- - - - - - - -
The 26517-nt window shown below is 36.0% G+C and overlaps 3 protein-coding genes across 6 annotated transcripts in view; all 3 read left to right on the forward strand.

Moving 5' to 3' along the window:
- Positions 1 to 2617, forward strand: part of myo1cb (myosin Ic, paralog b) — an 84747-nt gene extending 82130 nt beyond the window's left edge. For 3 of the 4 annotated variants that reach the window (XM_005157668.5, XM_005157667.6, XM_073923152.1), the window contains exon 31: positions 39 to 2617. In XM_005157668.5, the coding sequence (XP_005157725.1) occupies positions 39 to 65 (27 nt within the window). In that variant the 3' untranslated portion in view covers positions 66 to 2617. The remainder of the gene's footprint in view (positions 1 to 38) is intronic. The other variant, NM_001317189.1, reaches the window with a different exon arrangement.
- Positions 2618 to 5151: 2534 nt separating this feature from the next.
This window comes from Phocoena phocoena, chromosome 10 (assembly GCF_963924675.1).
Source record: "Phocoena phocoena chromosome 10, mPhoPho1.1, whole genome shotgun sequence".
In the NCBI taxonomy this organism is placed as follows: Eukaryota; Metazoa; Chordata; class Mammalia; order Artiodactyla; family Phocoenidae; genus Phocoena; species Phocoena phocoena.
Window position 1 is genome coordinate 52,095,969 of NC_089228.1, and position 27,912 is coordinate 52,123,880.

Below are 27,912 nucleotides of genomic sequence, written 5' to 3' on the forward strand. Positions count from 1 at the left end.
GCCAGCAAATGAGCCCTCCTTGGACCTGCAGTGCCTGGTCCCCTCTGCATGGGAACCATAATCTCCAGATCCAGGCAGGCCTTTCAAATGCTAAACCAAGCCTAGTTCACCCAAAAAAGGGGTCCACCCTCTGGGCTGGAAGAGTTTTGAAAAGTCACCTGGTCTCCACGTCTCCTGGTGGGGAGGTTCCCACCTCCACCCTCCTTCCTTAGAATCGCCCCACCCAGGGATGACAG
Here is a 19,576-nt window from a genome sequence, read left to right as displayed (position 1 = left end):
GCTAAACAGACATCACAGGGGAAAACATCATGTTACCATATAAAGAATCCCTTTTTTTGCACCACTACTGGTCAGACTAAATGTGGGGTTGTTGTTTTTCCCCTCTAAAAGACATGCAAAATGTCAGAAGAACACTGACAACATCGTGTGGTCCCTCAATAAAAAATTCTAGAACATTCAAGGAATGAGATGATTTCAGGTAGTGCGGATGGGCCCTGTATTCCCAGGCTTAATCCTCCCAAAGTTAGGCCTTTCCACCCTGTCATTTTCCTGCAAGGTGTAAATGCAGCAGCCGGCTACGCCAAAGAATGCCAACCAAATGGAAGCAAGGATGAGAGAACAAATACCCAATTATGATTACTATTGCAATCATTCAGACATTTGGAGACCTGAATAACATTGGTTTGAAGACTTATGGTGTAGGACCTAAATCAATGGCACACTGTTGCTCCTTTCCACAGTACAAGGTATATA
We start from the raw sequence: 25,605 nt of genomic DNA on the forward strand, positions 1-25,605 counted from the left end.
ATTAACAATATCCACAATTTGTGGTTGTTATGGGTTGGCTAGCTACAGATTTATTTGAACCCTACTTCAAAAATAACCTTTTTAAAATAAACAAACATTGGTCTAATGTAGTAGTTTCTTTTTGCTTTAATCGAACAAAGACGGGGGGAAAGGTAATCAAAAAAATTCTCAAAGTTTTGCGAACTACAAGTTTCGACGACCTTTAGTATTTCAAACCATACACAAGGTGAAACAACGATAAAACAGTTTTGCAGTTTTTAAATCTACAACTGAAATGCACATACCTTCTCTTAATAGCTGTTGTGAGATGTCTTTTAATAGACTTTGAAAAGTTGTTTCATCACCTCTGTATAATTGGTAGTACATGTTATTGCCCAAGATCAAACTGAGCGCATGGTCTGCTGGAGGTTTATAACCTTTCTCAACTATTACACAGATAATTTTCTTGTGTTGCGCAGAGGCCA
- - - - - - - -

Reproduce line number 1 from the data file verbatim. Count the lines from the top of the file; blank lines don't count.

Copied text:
The 26517-nt window shown below is 36.0% G+C and overlaps 3 protein-coding genes across 6 annotated transcripts in view; all 3 read left to right on the forward strand.